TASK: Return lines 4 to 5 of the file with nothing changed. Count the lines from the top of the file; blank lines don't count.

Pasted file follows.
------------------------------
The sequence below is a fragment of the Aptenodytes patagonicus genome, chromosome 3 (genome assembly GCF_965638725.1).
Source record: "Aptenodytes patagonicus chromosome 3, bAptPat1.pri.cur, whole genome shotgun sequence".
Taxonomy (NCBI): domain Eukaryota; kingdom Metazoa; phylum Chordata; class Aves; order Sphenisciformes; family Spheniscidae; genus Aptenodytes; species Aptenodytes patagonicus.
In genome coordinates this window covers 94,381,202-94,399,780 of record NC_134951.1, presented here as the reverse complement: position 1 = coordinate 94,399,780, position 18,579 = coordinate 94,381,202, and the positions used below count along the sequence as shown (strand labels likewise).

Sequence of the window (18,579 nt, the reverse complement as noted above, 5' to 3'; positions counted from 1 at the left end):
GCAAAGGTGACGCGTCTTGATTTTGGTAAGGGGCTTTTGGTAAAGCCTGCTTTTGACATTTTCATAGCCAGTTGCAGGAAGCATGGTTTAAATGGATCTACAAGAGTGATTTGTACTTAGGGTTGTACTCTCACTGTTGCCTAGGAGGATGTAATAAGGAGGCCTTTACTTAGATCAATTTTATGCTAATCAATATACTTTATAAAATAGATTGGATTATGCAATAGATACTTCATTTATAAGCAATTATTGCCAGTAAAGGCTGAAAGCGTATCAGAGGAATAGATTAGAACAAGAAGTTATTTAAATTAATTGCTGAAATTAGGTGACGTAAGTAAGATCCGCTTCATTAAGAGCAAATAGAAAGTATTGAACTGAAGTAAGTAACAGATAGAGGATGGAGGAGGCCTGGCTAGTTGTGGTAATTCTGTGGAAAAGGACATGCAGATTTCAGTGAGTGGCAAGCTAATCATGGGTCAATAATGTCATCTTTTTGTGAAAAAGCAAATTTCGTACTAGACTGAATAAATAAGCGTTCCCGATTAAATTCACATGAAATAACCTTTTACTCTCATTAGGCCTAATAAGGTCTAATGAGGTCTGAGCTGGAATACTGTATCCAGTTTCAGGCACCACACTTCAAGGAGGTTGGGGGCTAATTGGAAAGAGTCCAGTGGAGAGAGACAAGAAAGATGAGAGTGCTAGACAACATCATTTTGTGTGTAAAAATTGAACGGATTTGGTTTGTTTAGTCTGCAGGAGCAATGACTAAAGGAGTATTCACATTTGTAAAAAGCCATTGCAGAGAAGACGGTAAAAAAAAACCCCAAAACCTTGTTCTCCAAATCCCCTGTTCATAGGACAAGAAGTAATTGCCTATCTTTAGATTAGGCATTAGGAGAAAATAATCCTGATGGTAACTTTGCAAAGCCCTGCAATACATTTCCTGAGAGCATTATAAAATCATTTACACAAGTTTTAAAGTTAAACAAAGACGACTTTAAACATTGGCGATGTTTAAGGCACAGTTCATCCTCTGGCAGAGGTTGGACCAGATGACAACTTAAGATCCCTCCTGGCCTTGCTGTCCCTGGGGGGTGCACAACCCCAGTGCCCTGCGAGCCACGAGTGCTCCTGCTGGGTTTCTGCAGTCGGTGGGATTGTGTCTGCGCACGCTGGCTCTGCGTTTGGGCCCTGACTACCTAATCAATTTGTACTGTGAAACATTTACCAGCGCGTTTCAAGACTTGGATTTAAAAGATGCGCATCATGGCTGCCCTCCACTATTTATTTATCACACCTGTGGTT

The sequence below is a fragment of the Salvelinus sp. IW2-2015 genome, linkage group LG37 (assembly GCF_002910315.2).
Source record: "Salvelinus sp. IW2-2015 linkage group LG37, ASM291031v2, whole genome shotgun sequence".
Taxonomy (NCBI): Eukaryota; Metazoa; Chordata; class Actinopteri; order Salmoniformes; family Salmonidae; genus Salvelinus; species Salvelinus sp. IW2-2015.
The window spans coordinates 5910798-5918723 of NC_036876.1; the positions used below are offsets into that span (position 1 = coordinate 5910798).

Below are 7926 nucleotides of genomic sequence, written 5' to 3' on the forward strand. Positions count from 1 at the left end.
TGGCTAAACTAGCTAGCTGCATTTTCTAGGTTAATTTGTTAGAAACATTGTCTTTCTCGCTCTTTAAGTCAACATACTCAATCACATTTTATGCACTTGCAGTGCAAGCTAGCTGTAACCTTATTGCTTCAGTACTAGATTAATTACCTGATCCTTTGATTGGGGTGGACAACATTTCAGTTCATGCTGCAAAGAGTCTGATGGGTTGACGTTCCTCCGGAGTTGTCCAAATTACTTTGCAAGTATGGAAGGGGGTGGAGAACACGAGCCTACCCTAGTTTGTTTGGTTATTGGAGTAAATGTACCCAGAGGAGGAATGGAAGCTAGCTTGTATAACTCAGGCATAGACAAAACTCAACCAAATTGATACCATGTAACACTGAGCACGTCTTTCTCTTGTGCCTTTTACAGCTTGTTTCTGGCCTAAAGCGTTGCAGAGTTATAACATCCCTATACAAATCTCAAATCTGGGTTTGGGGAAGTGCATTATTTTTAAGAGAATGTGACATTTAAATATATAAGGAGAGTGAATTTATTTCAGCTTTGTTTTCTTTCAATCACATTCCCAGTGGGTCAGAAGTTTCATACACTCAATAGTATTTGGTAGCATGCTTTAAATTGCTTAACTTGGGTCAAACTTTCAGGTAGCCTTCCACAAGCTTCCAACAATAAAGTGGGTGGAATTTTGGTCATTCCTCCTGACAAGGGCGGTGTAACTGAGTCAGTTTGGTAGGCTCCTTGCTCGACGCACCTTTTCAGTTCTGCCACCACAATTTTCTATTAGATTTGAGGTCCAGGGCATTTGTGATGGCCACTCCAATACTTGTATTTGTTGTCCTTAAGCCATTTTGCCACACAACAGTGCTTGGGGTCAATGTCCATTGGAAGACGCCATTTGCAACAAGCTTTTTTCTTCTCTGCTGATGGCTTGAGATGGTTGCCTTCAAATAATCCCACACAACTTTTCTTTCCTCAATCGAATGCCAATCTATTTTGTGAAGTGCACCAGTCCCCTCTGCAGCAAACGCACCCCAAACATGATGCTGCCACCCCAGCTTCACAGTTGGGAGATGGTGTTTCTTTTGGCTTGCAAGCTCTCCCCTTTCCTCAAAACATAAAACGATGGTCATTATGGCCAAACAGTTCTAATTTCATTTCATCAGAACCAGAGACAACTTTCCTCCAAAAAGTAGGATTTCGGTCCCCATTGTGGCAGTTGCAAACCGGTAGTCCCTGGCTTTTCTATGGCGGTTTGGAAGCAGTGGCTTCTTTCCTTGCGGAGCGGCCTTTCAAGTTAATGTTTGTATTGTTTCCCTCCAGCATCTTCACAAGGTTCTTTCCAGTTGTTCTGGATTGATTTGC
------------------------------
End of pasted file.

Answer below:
In genome coordinates this window covers 94,381,202-94,399,780 of record NC_134951.1, presented here as the reverse complement: position 1 = coordinate 94,399,780, position 18,579 = coordinate 94,381,202, and the positions used below count along the sequence as shown (strand labels likewise).

Sequence of the window (18,579 nt, the reverse complement as noted above, 5' to 3'; positions counted from 1 at the left end):